Something in Joe prompted him to walk the mile which would lead him to Slater’s Copse.  Later, he would remember, or seem to remember, retracing his steps along Heather Lane, seeing Janice Regan’s stern eyes upon him from her cottage door, passing the King’s Head with the feeling Dot Barker was behind an upstairs curtain;  meeting Hettie Locke on the hill and reeling as she brushed past him.

He would never know with any certainty the point at which reality ceased, and the dream began – for how long had he been walking before the road was no road anymore, but the roughest track.  Trees hooding the way, dark avenues dripping a gauntlet from the passing storm, the slip of mud beneath his feet, rime of green moss wherever his hands might reach or touch; a way strewn with rocks and stones, a running stream fed by the rain.  This was like another country, another time when no birds sang – there were no sounds at all, and one scent alone, so intense it was almost overpowering, a stench of wild garlic.

And then he was no longer alone.

She stood in a clearing that was suddenly free of all but her figure – she was tall, majestic almost, garbed in some diaphanous thing that might be there or might not:  for if he chose to see her without clothes or robed he might, and he knew that he was dreaming now.  Around her, upon her, there was light.  He stared at her from darkness, heard her yet did not, for the words she gently spoke were in no language he knew.  Around her there were gathered other voices, quietly murmuring accusation, pointing at him with long fingers.  Their voices in unison, slow like the creak of an ancient door, declared their sentence.

“Fashion his likeness, bind his darkness, clean his blackened soul with fire.”  Then, with aspirate vehemence:  “Mould him, bind him, burn him, make his guilt his funeral pyre!”

Finding its rhythm, their mantra gathered in volume, priestess at its centre, arms outspread. The light upon her strong, growing stronger until it glared, dazzled, forced him to shield his eyes.

“Mould him, bind him, make him BURN!”

An eruption, burgeoning, growing in seconds.  His hand ripped away and the woman’s face in his, full of fury, and the words:  words he would understand and remember – incised like an inscription into his brain:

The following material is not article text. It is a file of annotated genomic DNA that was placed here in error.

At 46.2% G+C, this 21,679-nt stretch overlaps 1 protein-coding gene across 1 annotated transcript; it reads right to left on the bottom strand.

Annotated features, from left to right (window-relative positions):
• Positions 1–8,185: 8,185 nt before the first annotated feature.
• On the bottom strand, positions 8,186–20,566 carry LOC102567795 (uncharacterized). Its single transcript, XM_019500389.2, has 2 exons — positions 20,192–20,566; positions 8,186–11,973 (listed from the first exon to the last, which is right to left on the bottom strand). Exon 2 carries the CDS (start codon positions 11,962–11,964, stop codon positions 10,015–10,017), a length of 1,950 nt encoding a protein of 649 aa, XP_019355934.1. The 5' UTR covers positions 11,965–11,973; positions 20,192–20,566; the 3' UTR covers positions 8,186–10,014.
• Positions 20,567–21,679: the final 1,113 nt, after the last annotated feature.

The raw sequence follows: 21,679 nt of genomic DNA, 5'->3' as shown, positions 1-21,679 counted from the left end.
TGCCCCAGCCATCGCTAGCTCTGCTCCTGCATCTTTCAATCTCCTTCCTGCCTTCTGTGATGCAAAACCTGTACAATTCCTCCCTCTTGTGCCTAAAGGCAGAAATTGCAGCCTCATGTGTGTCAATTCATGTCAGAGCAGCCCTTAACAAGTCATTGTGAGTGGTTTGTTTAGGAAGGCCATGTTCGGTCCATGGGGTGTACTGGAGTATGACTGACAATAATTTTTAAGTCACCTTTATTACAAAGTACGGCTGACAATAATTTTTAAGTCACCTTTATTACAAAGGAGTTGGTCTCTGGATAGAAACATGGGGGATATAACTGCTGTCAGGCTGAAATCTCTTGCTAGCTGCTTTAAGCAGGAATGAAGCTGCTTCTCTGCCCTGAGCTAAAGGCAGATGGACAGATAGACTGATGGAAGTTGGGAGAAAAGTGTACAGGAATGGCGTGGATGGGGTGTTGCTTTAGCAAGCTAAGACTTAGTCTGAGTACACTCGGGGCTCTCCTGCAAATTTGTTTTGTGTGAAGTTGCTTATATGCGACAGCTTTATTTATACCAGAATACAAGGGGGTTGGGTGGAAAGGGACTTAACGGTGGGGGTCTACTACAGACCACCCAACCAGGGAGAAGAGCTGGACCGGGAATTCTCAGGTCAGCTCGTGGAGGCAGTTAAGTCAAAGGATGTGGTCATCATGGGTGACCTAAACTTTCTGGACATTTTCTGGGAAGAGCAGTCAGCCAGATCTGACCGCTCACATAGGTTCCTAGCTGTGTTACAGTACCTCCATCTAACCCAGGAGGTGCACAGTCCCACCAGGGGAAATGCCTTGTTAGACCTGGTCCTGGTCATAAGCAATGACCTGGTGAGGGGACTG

“Burn, he will – be it so!  Die he will!”

“Be it so.”

And the voices all repeating, “Be it so.”

“Be it so.”  Fading, like consciousness before the grey mist.

Before the peace.

#

A shaking, convulsive chill demanded he wake. In sodden clothes, he was lying in wet grass and many hours must have passed, for his befogged vision perceived a sky full of stars.  Cold clamped itself around him so acutely he felt that, far from burning, if he did not find warmth somewhere exposure would claim him – he would not survive.  Gradually he came to himself, seeing as his vision cleared he was not alone; a shadow, just distinguishable from a lighter sky –loomed over him.

“He’m movin’ now.”  He knew the voice.

“How long he been ‘ere?”  There was a second figure in the background, and this time a voice he knew very well.  Janice Regan was there, somewhere outside his vision.

“’Oo knows, my dear?  Could ha’ been hours, I’d say.  Look at ‘un!”  Hettie Locke, this was.  He recognised her now.

“He’m wet, right enough.”

Struggling, Joe managed to get to his knees.  Where was he?   He had thought himself on Wednesday Common, yet there was no bracken here.  The grass was long, lank – an icy wind flayed his skin.  He was somewhere high up.

“Lucky you found ‘un, Hettie.  All that rain – fit to drown a man, ‘tis.  ‘Ear that, mister?  Lucky, that’s what you are.”

“Exposure, they calls it.”  Hettie said.  “Can be deadly, that.”

Joe, still fazed, floundered for a minute, then managed to stand.

“Left ‘ere ‘til morning, ‘oo knows?”  Said Janice sagely.  “There’s them as ‘as died of it, all right.”

Below, somewhere, dim specks of light.  Behind him trees, rustling and groaning in the wind.  Staggering, striving to keep his balance…